Wednesday, July 23, 2008

Jealous Much

I guess now that I'm famous, it is only logical that I start to hang out with famous people. So, it was only sensible that as I walked around the streets of Ann Arbor last evening, I happened upon Mr. Jimmy Fallon strolling in the opposite direction. That's right, Jimmy Fallon. I can sense your jealousy through the computer screen.

In truth, it was actually pretty cool, regardless of your opinion of him or his humor. I only talked with him for a brief few moments, but I wished him luck regarding his eventual takeover of Conan O'Brien's show and he referred to me as a "cool guy". I'm not sure what that means - must be some sort of hip California lingo. I also suggested that he give a shout out to Michigan in future endeavors and he said that he is having a great time in Michigan so far. Meeting famous people is weird. Even the most insignificant but slightly famous person can make me giddy like a schoolgirl. When I shook his hand, all I could think was "wow, this is the hand that touched Rachel Dratch." He seemed like a pretty nice guy.

I have no idea what he was doing in Ann Arbor, but I have to assume it has something to do with the recent tax credit law passed in Michigan. I don't have a proficiency for tax law, but my basic understanding is that Michigan will provide to a production company a tax credit up to 42% of total production costs if that company produces a movie in Michigan. There has been some debate as to whether or not this law hurts Michigan or helps Michigan financially, and I am going to do my best to clear up the confusion.

Any business in a state owes taxes to that state. This is also true with movie production. Let's say for a movie with a $100,000 budget, that movie owes $50,000 in taxes. Under the new state law, Michigan will provide a tax credit of $42,000, so the production company only owes $8,000 in taxes. Perhaps the most important thing to keep in mind is that the cost of the tax credit, by law, cannot exceed the actual taxes owed, so Michigan can not "lose" money in this situation. The biggest downside is that, using my current example, Michigan will only "make" $8,000 in taxes instead of the full $50,000. Advocates (including myself) argue that the new system is not losing Michigan $42,000, but rather bringing in $8,000 because the production companies would do business elsewhere without the new incentive. It is a difficult balancing act.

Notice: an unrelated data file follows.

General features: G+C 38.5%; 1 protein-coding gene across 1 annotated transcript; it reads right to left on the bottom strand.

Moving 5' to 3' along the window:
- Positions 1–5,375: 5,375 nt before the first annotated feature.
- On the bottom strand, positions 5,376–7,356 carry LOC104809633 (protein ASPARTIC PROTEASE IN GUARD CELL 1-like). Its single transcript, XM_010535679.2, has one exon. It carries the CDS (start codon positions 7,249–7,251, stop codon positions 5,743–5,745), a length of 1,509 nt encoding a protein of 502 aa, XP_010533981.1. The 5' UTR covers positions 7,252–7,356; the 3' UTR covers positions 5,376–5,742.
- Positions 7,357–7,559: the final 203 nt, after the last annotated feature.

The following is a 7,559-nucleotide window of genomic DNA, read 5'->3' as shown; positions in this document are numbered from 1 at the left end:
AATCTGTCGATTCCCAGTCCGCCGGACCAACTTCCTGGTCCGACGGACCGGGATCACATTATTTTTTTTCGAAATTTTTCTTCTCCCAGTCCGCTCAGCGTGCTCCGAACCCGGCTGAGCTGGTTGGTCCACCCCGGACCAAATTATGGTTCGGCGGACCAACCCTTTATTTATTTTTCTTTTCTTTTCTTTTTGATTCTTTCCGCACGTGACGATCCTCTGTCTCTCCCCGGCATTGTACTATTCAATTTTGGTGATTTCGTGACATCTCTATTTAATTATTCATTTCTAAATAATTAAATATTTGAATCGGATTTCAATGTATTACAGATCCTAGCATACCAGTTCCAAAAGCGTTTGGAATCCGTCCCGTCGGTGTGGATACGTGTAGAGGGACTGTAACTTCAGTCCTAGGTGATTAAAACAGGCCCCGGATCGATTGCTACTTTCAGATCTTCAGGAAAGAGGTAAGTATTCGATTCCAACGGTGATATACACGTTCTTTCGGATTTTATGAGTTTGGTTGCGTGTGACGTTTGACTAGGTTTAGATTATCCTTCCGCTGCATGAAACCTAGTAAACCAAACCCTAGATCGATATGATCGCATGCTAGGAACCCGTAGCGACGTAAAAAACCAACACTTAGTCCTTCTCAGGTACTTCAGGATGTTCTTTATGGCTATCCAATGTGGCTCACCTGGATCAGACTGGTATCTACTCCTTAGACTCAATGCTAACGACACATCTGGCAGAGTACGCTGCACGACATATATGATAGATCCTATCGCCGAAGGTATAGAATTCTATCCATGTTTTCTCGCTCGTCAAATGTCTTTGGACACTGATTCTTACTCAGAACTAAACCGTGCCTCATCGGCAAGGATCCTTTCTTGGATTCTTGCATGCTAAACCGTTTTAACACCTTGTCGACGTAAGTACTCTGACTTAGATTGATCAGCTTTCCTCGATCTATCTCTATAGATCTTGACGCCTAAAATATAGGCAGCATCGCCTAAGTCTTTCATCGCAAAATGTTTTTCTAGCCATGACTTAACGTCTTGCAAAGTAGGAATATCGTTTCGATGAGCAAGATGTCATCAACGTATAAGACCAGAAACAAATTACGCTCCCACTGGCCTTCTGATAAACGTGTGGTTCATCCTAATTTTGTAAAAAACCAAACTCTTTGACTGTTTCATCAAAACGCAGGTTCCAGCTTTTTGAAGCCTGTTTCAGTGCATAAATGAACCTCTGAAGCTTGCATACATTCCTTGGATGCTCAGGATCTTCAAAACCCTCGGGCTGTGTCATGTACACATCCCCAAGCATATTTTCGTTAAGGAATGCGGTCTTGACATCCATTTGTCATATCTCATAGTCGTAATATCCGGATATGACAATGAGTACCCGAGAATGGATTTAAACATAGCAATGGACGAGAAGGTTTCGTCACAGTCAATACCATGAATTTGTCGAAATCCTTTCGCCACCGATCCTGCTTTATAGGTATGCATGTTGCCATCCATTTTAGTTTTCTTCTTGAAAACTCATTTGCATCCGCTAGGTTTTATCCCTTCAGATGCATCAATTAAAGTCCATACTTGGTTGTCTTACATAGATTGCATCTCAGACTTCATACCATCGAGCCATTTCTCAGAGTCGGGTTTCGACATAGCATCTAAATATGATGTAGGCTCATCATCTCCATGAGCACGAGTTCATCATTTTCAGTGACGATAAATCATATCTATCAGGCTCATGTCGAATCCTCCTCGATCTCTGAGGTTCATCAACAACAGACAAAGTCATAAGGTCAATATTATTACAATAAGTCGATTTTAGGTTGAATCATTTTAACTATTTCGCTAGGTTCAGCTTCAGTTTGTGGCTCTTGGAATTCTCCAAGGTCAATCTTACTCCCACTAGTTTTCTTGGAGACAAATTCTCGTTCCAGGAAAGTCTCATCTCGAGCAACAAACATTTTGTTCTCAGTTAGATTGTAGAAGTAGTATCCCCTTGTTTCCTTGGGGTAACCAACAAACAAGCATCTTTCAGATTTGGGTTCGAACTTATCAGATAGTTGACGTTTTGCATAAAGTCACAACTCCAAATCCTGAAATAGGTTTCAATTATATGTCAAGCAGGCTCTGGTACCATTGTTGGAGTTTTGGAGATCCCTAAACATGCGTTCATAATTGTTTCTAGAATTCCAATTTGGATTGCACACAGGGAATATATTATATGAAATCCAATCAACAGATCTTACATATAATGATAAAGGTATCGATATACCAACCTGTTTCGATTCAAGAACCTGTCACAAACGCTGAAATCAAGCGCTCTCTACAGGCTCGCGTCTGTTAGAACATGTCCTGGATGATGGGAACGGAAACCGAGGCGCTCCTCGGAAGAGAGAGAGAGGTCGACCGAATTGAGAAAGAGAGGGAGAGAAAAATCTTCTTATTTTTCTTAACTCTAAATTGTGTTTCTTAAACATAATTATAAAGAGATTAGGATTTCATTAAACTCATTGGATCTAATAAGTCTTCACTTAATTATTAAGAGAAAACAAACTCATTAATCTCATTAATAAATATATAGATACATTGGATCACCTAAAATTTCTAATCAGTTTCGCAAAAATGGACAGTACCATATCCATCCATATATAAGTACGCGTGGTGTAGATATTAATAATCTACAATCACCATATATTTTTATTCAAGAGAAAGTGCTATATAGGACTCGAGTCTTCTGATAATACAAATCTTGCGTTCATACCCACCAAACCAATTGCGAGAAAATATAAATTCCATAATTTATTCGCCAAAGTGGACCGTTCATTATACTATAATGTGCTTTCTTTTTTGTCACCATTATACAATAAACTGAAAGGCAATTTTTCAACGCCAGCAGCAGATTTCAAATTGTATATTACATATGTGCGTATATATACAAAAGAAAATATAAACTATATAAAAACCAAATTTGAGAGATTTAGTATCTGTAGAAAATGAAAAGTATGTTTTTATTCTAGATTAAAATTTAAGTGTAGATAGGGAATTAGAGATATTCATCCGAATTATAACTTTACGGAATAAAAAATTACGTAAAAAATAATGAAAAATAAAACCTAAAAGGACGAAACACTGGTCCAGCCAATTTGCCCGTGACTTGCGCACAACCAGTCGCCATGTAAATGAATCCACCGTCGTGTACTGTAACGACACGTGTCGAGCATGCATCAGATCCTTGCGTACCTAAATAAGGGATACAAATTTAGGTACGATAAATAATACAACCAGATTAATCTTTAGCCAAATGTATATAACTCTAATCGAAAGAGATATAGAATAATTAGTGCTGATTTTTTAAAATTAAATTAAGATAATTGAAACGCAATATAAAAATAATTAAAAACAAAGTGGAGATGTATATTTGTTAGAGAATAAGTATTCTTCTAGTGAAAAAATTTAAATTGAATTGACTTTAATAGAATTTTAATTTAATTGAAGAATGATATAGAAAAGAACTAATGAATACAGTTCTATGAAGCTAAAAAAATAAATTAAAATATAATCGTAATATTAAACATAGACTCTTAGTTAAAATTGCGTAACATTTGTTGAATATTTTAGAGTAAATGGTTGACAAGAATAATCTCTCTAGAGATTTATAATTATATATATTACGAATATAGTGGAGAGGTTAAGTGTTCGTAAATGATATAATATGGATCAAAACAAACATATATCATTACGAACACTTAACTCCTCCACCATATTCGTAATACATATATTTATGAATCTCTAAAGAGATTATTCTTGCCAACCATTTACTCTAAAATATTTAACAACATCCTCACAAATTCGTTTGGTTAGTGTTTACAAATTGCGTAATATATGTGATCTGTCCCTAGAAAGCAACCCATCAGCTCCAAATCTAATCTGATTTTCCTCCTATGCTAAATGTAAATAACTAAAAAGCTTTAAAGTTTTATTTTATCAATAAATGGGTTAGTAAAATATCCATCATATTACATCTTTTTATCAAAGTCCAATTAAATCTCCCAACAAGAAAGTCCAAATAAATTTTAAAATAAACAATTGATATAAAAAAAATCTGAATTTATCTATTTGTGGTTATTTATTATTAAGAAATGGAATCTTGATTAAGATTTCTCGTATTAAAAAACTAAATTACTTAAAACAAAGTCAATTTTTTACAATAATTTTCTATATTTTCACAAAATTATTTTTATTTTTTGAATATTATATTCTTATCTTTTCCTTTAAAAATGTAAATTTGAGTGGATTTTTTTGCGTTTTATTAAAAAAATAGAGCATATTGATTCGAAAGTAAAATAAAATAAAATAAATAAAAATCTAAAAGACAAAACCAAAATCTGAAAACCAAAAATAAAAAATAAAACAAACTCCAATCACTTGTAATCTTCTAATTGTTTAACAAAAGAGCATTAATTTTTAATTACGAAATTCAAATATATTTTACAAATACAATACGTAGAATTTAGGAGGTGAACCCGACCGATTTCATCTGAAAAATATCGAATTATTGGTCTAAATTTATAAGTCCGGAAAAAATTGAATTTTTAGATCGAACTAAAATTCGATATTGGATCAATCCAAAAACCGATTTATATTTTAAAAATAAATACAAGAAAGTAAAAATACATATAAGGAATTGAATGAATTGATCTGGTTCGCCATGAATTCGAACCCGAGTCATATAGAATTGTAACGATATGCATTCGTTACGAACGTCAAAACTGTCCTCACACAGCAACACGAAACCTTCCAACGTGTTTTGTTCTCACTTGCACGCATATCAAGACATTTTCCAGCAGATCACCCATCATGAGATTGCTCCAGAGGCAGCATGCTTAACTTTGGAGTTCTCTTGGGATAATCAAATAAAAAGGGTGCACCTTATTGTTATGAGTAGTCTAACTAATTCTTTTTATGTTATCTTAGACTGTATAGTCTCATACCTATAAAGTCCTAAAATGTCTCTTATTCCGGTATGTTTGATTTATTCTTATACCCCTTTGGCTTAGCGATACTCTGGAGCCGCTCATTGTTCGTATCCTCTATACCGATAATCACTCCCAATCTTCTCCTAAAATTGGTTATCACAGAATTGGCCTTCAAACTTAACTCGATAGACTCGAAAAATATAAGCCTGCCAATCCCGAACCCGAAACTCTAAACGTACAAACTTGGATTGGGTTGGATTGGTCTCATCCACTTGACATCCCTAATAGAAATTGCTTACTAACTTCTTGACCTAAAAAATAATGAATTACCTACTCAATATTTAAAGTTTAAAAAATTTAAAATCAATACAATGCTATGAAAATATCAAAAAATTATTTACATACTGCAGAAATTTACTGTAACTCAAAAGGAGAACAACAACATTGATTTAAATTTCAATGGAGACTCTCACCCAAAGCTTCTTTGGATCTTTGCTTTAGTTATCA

The hope is that the increased number of movie projects will offset the cost of "lost" taxes, as well as foster the development of businesses related to movie production. I guess only time will tell, but it is the type of idea required to spark new and creative industries in a state that is in great need of such development. As I type, Clint Eastwood is filming a movie in several metro-Detroit locations (or he would be if he wasn't asleep) called Gran Torino and Drew Barrymore is filming a movie called Whip It, not to mention a series of other projects that I can't remember offhand.

Plus, I got to meet Jimmy Fallon - or Jimbo as I now call him.


Craig Frankland said...

I am also a proponent of the tax savings. Perhaps the best thing for Michigan is the residual dollars that are spent. While the State of Michigan may not get the full load of taxes restaurants, hotels, tourist type businesses, etc... all should see an increase in business. I'd have to imagine that high end hotels, casinos, and restaurants are now thrilled that Hollywood people are coming to the state.

Anonymous said...

Good deal...and I think I found a new daily site.

-Dan Anderson